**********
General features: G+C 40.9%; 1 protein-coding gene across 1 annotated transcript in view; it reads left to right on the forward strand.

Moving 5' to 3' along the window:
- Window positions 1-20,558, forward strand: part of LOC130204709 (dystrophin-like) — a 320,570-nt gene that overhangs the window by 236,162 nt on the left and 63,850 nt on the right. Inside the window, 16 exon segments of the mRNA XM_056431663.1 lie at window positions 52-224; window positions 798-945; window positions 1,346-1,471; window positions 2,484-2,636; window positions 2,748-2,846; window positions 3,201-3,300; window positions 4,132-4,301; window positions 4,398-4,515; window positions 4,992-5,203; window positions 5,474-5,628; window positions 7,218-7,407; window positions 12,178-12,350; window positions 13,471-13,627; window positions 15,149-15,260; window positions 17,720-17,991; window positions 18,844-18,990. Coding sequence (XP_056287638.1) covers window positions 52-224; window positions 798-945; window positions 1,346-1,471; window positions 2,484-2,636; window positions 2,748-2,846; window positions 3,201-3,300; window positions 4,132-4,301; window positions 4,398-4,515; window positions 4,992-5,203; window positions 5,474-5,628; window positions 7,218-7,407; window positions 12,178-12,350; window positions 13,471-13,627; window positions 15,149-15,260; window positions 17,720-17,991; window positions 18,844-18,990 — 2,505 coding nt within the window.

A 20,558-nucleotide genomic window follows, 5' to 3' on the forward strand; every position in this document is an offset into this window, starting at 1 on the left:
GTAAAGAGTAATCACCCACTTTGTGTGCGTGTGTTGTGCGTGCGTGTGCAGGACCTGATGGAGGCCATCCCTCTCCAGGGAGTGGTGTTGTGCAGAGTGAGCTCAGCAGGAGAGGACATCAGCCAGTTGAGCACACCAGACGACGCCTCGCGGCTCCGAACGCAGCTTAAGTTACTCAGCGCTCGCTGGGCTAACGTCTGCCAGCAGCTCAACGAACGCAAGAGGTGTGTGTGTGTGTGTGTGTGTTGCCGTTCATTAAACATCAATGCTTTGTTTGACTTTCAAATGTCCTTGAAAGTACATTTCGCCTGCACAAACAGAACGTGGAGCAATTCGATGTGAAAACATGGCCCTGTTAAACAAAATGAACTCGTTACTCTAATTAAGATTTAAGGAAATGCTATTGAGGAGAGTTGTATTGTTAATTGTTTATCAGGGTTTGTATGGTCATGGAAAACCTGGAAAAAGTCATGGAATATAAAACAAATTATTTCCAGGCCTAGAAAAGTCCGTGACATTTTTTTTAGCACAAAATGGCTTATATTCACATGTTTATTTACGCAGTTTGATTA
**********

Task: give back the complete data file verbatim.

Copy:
General features: G+C 40.9%; 1 protein-coding gene across 1 annotated transcript in view; it reads left to right on the forward strand.

Moving 5' to 3' along the window:
- Window positions 1-20,558, forward strand: part of LOC130204709 (dystrophin-like) — a 320,570-nt gene that overhangs the window by 236,162 nt on the left and 63,850 nt on the right. Inside the window, 16 exon segments of the mRNA XM_056431663.1 lie at window positions 52-224; window positions 798-945; window positions 1,346-1,471; window positions 2,484-2,636; window positions 2,748-2,846; window positions 3,201-3,300; window positions 4,132-4,301; window positions 4,398-4,515; window positions 4,992-5,203; window positions 5,474-5,628; window positions 7,218-7,407; window positions 12,178-12,350; window positions 13,471-13,627; window positions 15,149-15,260; window positions 17,720-17,991; window positions 18,844-18,990. Coding sequence (XP_056287638.1) covers window positions 52-224; window positions 798-945; window positions 1,346-1,471; window positions 2,484-2,636; window positions 2,748-2,846; window positions 3,201-3,300; window positions 4,132-4,301; window positions 4,398-4,515; window positions 4,992-5,203; window positions 5,474-5,628; window positions 7,218-7,407; window positions 12,178-12,350; window positions 13,471-13,627; window positions 15,149-15,260; window positions 17,720-17,991; window positions 18,844-18,990 — 2,505 coding nt within the window.

A 20,558-nucleotide genomic window follows, 5' to 3' on the forward strand; every position in this document is an offset into this window, starting at 1 on the left:
GTAAAGAGTAATCACCCACTTTGTGTGCGTGTGTTGTGCGTGCGTGTGCAGGACCTGATGGAGGCCATCCCTCTCCAGGGAGTGGTGTTGTGCAGAGTGAGCTCAGCAGGAGAGGACATCAGCCAGTTGAGCACACCAGACGACGCCTCGCGGCTCCGAACGCAGCTTAAGTTACTCAGCGCTCGCTGGGCTAACGTCTGCCAGCAGCTCAACGAACGCAAGAGGTGTGTGTGTGTGTGTGTGTGTTGCCGTTCATTAAACATCAATGCTTTGTTTGACTTTCAAATGTCCTTGAAAGTACATTTCGCCTGCACAAACAGAACGTGGAGCAATTCGATGTGAAAACATGGCCCTGTTAAACAAAATGAACTCGTTACTCTAATTAAGATTTAAGGAAATGCTATTGAGGAGAGTTGTATTGTTAATTGTTTATCAGGGTTTGTATGGTCATGGAAAACCTGGAAAAAGTCATGGAATATAAAACAAATTATTTCCAGGCCTAGAAAAGTCCGTGACATTTTTTTTAGCACAAAATGGCTTATATTCACATGTTTATTTACGCAGTTTGATTA